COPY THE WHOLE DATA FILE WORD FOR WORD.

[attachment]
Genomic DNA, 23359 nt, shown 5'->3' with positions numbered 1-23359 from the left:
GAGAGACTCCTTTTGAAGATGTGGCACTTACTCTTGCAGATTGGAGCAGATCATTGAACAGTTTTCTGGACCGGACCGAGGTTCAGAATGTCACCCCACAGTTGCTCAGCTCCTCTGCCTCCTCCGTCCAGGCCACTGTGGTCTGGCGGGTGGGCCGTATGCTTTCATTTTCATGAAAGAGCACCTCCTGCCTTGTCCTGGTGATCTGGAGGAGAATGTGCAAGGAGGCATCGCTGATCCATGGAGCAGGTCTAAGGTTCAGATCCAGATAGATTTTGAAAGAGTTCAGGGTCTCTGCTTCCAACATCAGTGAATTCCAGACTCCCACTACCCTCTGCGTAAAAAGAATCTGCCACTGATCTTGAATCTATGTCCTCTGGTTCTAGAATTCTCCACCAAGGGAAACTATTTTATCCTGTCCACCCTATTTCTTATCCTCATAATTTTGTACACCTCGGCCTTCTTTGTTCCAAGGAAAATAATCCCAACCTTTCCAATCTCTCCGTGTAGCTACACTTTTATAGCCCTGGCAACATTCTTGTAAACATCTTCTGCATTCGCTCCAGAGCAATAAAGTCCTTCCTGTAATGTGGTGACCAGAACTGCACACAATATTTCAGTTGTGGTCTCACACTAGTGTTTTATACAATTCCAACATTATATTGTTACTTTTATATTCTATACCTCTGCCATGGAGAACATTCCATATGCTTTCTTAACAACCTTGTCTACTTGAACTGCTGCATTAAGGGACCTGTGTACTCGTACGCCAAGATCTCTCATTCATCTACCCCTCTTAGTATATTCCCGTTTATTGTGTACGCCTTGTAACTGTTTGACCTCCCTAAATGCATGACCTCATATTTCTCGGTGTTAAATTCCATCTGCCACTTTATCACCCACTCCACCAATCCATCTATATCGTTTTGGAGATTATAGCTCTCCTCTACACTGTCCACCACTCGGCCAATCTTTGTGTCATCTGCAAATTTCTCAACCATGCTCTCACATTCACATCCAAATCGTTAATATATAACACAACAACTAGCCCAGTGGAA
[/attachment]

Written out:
Genomic DNA, 23359 nt, shown 5'->3' with positions numbered 1-23359 from the left:
GAGAGACTCCTTTTGAAGATGTGGCACTTACTCTTGCAGATTGGAGCAGATCATTGAACAGTTTTCTGGACCGGACCGAGGTTCAGAATGTCACCCCACAGTTGCTCAGCTCCTCTGCCTCCTCCGTCCAGGCCACTGTGGTCTGGCGGGTGGGCCGTATGCTTTCATTTTCATGAAAGAGCACCTCCTGCCTTGTCCTGGTGATCTGGAGGAGAATGTGCAAGGAGGCATCGCTGATCCATGGAGCAGGTCTAAGGTTCAGATCCAGATAGATTTTGAAAGAGTTCAGGGTCTCTGCTTCCAACATCAGTGAATTCCAGACTCCCACTACCCTCTGCGTAAAAAGAATCTGCCACTGATCTTGAATCTATGTCCTCTGGTTCTAGAATTCTCCACCAAGGGAAACTATTTTATCCTGTCCACCCTATTTCTTATCCTCATAATTTTGTACACCTCGGCCTTCTTTGTTCCAAGGAAAATAATCCCAACCTTTCCAATCTCTCCGTGTAGCTACACTTTTATAGCCCTGGCAACATTCTTGTAAACATCTTCTGCATTCGCTCCAGAGCAATAAAGTCCTTCCTGTAATGTGGTGACCAGAACTGCACACAATATTTCAGTTGTGGTCTCACACTAGTGTTTTATACAATTCCAACATTATATTGTTACTTTTATATTCTATACCTCTGCCATGGAGAACATTCCATATGCTTTCTTAACAACCTTGTCTACTTGAACTGCTGCATTAAGGGACCTGTGTACTCGTACGCCAAGATCTCTCATTCATCTACCCCTCTTAGTATATTCCCGTTTATTGTGTACGCCTTGTAACTGTTTGACCTCCCTAAATGCATGACCTCATATTTCTCGGTGTTAAATTCCATCTGCCACTTTATCACCCACTCCACCAATCCATCTATATCGTTTTGGAGATTATAGCTCTCCTCTACACTGTCCACCACTCGGCCAATCTTTGTGTCATCTGCAAATTTCTCAACCATGCTCTCACATTCACATCCAAATCGTTAATATATAACACAACAACTAGCCCAGTGGAA